In order to do anything, energy has to be expended. And, of course, we humans do a lot. In this exercise we will examine some of the energy sources that people use, and the impact of their use on the world around us.

Some terms to remember:

By definition, we need to expend energy to do work. For most of history, the only energy resource (other than fire for cooking and heating) was muscle (human and animals (for cultures with beasts of burden). Some cultures also used wind (sailing, windmills) and water (boating, water wheels). But these latter two are limited in availability (either time or place).

Steam power was known since at least classical time: heat up water, and it turns to steam, which can push against surfaces or wheels to move gears and levers. Later, use steam to turn turbines and generate electricity: this is how coal and nuclear fission plants work, for instance. Burning wood is sufficient for low level steam activity, but really effective steam power needs greater concentrations of energy.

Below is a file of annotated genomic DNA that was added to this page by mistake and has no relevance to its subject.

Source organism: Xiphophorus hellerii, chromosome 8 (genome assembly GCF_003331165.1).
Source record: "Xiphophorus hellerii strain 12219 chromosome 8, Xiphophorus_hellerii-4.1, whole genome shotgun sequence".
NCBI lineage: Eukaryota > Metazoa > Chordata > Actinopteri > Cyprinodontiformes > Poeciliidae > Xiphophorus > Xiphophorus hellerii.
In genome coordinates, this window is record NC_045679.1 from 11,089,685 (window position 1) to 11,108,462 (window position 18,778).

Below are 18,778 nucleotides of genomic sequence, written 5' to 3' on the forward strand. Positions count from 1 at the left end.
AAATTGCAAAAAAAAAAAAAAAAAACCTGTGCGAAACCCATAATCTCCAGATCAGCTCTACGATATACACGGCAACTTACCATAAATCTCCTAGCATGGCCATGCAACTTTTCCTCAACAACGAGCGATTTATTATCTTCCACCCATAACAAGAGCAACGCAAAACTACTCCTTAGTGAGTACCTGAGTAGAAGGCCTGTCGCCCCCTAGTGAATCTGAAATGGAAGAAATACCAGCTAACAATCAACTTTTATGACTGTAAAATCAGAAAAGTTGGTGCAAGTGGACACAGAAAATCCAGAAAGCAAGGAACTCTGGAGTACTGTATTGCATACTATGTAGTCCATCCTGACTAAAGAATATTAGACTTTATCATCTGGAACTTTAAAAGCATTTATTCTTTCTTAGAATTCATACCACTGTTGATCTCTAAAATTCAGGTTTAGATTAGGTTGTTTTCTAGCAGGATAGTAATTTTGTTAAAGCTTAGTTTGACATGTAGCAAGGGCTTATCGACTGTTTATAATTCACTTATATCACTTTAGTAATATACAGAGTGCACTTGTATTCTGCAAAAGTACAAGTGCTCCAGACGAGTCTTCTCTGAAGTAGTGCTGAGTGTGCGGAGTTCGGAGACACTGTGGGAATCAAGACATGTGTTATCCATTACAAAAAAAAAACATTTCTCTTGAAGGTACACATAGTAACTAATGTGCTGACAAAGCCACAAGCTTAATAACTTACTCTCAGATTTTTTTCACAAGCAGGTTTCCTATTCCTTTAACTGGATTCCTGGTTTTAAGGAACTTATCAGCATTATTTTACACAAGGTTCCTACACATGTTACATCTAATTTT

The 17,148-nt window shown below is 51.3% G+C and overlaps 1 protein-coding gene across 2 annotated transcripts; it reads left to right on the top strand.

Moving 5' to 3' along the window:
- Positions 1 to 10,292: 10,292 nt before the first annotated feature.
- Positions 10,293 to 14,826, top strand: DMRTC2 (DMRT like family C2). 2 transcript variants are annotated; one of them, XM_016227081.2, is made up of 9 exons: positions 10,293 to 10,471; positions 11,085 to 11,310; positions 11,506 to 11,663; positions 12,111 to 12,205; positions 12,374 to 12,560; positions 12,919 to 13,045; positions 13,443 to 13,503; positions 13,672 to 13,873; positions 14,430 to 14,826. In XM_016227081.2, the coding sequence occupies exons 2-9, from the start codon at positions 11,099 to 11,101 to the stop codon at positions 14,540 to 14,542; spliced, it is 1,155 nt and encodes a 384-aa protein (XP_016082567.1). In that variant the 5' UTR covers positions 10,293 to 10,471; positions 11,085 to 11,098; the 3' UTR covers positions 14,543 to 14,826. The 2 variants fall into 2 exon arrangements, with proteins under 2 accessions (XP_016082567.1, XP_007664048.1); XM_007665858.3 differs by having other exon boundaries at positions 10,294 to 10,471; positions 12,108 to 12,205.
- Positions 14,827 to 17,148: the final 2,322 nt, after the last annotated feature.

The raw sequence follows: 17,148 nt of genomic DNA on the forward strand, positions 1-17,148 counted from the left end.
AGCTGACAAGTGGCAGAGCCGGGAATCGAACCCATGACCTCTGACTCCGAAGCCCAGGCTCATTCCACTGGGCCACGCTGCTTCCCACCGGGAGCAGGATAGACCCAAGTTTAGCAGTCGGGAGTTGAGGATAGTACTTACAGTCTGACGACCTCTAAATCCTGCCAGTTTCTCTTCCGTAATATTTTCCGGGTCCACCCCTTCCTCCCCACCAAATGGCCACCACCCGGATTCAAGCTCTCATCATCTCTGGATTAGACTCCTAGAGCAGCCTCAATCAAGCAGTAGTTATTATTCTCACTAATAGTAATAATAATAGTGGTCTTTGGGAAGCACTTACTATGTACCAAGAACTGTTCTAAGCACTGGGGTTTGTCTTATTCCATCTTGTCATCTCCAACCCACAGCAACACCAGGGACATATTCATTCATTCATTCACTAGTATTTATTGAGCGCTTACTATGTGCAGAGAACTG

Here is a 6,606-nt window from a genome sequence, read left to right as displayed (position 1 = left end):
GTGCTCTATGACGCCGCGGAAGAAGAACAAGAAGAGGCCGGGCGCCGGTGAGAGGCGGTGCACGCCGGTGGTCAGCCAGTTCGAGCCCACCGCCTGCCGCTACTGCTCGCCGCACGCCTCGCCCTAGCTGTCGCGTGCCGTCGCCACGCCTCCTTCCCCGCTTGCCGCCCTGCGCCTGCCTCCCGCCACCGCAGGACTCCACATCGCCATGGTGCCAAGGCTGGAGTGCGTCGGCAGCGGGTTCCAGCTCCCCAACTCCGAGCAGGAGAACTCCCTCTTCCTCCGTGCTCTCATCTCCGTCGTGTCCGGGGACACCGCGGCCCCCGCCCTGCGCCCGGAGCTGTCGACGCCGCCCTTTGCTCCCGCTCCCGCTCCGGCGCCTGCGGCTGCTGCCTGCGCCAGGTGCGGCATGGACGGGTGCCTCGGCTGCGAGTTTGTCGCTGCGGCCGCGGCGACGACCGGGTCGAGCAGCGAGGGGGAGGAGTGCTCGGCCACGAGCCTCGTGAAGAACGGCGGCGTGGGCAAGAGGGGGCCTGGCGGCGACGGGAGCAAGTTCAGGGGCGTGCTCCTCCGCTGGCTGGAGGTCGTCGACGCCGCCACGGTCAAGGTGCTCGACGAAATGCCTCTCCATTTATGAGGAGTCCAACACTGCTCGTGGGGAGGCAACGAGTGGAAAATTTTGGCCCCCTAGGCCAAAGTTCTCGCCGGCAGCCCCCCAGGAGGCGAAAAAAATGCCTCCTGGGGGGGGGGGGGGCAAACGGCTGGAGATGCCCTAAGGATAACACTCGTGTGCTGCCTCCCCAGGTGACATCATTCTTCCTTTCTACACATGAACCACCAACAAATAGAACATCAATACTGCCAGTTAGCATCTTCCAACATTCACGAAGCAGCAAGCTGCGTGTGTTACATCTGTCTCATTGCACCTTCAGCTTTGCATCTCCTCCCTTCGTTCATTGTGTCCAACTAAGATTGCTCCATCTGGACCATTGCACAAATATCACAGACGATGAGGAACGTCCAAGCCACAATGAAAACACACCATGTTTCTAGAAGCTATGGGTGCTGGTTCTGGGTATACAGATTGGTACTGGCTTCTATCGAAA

Coal, fuel of the Industrial Revolution:

Petroleum (gasoline and natural gas resources), fuel of the modern age:

Renewable Resources (solar, wind, water, geothermal, etc.):

Nuclear Fission:

Potential future resources

Fuel Cell technology:

Nuclear Fusion, Energy of the Future (and may always be!):

We will come back to the issue of future energy resources and utilization in far more detail in the third semester.